For many students, receiving PSAT scores marks the “official start” of the college process. If your student is a sophomore that’s great, as I always suggest starting the college process during the student’s sophomore year. If your student is a junior, know that it’s not too late, but now is the time!
Make Plans for Taking the ACT or SAT
Here are some steps you can take to make the most of the time you have available no matter what year your student is in, regarding standardized testing.
Junior Year In High School
NOW is the time to start the college process if your student is a junior. Receiving the PSAT results can give you a good idea of the competitiveness of colleges your student should consider visiting. Of course the student’s GPA is also a critical component but the standardized test score will provide you with the types of colleges you can and should consider (not including test optional schools, a full list of test optional schools can be found at www.fairtest.org).
Before we get into more detail regarding what the PSAT scores mean, I’d like to share a couple of things that come from my 15 years of experience working with college-bound students.
1. If you are like most families your student didn’t prepare for their PSAT, which is fine. Therefore, whatever score they received will hopefully and most likely not be their best score.
Whether your student buys a book and studies on his/her own, uses one of the many online test prep services (free or paid) or works with a tutor and/test prep company, the added effort and work will most likely yield a higher result when they actually take the ACT or SAT for real. Also, this additional preparation should help their schoolwork, especially in math.
There are other factors that may apply and impact your student’s results, such as test anxiety and the student’s physical health at the time of the test. A common cold can impact the student’s ability to focus as they normally would on test day. Outside of those things you can typically expect a 10 to 100 point increase from the PSAT to the ACT/SAT on the Math and English sections, depending on the student.
2. With that said, I wouldn’t suggest banking on those increases when considering colleges to visit until the improvement is seen and experienced. Adding more selective colleges to the student’s list after their scores increase is often much easier than going in the opposite direction.
3. When it comes to the math sections of standardized tests, Algebra 2 is often a key driver. If at the time of testing, your student has already completed an Algebra 2 course, they should have the math skills necessary to optimize their math results. If the student hasn’t completed Algebra 2, the more they do to complete prior to testing, the better their results are likely to be.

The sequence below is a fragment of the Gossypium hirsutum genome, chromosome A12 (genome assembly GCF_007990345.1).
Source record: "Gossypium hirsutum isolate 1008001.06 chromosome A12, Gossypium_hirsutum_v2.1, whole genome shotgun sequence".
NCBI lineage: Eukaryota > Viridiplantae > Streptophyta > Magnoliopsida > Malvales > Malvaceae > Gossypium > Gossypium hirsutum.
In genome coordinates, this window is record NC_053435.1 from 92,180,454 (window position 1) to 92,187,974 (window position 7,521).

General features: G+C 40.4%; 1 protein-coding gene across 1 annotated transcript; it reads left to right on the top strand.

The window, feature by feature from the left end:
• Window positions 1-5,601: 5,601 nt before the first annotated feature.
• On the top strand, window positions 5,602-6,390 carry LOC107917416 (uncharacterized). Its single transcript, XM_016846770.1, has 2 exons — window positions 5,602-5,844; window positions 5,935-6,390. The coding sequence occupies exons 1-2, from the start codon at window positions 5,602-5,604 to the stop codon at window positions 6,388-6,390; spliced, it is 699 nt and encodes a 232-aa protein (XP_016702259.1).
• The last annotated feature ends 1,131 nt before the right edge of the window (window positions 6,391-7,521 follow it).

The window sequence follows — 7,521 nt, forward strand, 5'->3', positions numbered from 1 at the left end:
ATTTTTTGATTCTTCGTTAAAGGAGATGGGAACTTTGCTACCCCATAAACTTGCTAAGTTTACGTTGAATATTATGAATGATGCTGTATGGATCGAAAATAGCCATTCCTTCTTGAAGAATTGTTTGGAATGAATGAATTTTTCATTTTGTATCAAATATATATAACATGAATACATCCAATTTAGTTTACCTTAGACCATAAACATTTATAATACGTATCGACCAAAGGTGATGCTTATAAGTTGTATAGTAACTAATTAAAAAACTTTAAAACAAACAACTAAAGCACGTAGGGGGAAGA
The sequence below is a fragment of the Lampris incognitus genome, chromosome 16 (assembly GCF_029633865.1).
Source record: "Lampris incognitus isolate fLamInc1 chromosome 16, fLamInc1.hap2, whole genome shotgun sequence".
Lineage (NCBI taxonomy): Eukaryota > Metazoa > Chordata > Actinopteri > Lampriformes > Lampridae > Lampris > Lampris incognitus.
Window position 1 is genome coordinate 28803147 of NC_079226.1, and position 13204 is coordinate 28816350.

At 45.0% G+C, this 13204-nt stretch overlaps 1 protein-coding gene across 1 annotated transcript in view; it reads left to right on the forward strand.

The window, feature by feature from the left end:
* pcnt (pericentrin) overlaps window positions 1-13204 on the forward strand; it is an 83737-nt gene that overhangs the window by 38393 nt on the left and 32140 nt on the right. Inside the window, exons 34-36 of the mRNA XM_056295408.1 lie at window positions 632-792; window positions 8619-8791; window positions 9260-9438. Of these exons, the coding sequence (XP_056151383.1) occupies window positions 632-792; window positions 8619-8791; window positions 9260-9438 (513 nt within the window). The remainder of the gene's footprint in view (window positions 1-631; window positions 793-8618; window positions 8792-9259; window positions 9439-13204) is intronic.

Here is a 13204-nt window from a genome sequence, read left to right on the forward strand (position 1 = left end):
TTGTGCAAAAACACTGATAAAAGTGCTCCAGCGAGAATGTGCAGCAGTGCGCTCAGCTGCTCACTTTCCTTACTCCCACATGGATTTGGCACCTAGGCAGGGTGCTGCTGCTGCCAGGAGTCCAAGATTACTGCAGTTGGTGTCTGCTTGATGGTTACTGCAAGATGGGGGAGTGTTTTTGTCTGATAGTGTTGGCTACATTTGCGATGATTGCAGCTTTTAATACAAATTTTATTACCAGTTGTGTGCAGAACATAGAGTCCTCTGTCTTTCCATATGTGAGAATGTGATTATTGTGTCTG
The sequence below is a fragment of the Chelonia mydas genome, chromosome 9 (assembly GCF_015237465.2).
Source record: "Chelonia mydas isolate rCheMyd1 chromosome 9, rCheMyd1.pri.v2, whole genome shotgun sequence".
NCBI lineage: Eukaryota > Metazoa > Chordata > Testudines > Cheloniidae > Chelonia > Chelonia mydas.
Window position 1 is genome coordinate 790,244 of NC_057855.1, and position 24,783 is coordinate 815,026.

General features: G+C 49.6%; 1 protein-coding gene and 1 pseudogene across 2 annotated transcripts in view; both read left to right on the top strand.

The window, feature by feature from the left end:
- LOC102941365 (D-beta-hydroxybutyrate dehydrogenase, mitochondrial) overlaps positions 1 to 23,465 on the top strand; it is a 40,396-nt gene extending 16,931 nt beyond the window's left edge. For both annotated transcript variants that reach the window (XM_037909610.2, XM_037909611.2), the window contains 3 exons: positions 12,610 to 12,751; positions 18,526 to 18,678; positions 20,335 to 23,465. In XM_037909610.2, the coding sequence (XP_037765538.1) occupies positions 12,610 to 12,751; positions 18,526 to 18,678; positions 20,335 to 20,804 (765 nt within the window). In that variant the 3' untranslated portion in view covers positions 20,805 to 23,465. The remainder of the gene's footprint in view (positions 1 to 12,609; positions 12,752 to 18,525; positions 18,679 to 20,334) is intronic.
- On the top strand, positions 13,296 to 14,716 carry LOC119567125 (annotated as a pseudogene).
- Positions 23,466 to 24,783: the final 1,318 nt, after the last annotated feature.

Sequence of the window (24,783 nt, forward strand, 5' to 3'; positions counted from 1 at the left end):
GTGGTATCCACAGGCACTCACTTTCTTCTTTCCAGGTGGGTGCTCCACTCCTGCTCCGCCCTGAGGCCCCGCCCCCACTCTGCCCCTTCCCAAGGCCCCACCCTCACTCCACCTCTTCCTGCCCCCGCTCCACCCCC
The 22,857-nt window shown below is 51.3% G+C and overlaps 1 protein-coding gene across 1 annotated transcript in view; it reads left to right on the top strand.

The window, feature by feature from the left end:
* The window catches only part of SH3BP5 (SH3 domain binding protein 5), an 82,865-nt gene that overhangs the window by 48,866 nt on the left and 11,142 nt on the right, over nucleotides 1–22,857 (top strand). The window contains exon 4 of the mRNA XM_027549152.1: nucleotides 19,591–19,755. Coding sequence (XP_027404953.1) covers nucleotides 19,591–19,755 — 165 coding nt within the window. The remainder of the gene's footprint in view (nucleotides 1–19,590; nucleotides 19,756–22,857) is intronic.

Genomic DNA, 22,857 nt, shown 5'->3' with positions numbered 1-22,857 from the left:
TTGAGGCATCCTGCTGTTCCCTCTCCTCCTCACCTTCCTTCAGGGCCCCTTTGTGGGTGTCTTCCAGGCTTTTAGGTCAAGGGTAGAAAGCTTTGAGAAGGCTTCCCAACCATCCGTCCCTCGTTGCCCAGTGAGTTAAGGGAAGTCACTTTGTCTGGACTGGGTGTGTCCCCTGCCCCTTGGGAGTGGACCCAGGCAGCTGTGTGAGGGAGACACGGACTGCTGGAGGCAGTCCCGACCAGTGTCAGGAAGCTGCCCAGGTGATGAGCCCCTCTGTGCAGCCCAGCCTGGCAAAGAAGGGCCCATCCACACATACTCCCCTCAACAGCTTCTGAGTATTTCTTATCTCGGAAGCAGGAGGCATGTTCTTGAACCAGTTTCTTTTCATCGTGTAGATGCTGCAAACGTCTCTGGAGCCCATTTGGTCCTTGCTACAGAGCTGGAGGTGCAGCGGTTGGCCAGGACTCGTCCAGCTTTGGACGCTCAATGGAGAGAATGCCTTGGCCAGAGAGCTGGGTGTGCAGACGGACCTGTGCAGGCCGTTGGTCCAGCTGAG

4. Please don’t forget the ACT test option. Many students take the PSAT and proceed assuming they will take the SAT in the future, without knowing if that is even the right test for them.
If you haven’t already, now that you have the PSAT results, have your student take a full ‘practice’ ACT test either on their own or at a testing/tutoring center so you can compare the results, timing differences between the tests and the content assessed.
Knowing what test is best for them will help them focus on that testing style to maximize results. Doing so will also help you be efficient monetarily (if you are investing in tutoring or online prep). It will also help with your student’s time, so they are not spending time preparing for a test that is not best for them.
Nowadays, all colleges will take either the ACT or SAT equally when it comes to admission consideration and in my opinion there is no reason to take both.
Sophomore Year in High School
If your student is a sophomore in high school, the same guidance stated above (Numbers 1-4) still applies. However, I typically suggest you wait until the end of their school year, May/June time frame, for them to take a practice SAT and ACT.
At that time you can compare results, decide which test is best, and create a standardized testing plan for their junior year and see if there is potential for National Merit consideration.